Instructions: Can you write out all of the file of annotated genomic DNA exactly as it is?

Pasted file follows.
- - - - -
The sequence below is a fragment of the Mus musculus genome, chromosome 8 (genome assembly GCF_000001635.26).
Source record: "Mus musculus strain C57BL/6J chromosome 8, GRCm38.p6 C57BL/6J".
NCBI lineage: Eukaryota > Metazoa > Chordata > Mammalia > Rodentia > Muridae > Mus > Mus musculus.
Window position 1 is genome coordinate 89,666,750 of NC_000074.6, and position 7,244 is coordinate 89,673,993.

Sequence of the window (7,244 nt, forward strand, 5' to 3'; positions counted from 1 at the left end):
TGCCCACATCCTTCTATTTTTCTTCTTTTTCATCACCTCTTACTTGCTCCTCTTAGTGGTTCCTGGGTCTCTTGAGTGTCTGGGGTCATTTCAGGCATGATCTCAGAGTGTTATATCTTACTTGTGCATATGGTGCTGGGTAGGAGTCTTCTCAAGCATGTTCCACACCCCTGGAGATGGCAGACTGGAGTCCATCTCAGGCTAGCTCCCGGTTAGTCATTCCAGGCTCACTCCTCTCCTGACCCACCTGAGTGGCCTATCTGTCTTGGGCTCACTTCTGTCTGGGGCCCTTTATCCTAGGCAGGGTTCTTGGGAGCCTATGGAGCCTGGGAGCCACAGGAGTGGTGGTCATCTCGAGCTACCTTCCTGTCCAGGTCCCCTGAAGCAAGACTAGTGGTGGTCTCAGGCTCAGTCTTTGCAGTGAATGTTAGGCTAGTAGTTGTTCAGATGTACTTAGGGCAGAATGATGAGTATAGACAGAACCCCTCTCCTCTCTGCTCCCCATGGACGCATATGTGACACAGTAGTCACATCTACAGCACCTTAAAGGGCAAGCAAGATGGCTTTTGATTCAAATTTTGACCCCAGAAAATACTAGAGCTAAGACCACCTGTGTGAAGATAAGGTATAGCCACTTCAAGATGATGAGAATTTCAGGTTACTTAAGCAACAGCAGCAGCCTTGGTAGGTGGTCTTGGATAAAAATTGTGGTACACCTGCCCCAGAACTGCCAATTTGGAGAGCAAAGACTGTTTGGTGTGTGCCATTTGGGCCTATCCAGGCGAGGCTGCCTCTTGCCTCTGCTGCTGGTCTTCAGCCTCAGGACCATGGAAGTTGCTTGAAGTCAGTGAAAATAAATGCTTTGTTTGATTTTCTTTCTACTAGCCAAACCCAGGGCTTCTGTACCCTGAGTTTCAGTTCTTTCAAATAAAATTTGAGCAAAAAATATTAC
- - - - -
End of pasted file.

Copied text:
The sequence below is a fragment of the Mus musculus genome, chromosome 8 (genome assembly GCF_000001635.26).
Source record: "Mus musculus strain C57BL/6J chromosome 8, GRCm38.p6 C57BL/6J".
NCBI lineage: Eukaryota > Metazoa > Chordata > Mammalia > Rodentia > Muridae > Mus > Mus musculus.
Window position 1 is genome coordinate 89,666,750 of NC_000074.6, and position 7,244 is coordinate 89,673,993.

Sequence of the window (7,244 nt, forward strand, 5' to 3'; positions counted from 1 at the left end):
TGCCCACATCCTTCTATTTTTCTTCTTTTTCATCACCTCTTACTTGCTCCTCTTAGTGGTTCCTGGGTCTCTTGAGTGTCTGGGGTCATTTCAGGCATGATCTCAGAGTGTTATATCTTACTTGTGCATATGGTGCTGGGTAGGAGTCTTCTCAAGCATGTTCCACACCCCTGGAGATGGCAGACTGGAGTCCATCTCAGGCTAGCTCCCGGTTAGTCATTCCAGGCTCACTCCTCTCCTGACCCACCTGAGTGGCCTATCTGTCTTGGGCTCACTTCTGTCTGGGGCCCTTTATCCTAGGCAGGGTTCTTGGGAGCCTATGGAGCCTGGGAGCCACAGGAGTGGTGGTCATCTCGAGCTACCTTCCTGTCCAGGTCCCCTGAAGCAAGACTAGTGGTGGTCTCAGGCTCAGTCTTTGCAGTGAATGTTAGGCTAGTAGTTGTTCAGATGTACTTAGGGCAGAATGATGAGTATAGACAGAACCCCTCTCCTCTCTGCTCCCCATGGACGCATATGTGACACAGTAGTCACATCTACAGCACCTTAAAGGGCAAGCAAGATGGCTTTTGATTCAAATTTTGACCCCAGAAAATACTAGAGCTAAGACCACCTGTGTGAAGATAAGGTATAGCCACTTCAAGATGATGAGAATTTCAGGTTACTTAAGCAACAGCAGCAGCCTTGGTAGGTGGTCTTGGATAAAAATTGTGGTACACCTGCCCCAGAACTGCCAATTTGGAGAGCAAAGACTGTTTGGTGTGTGCCATTTGGGCCTATCCAGGCGAGGCTGCCTCTTGCCTCTGCTGCTGGTCTTCAGCCTCAGGACCATGGAAGTTGCTTGAAGTCAGTGAAAATAAATGCTTTGTTTGATTTTCTTTCTACTAGCCAAACCCAGGGCTTCTGTACCCTGAGTTTCAGTTCTTTCAAATAAAATTTGAGCAAAAAATATTAC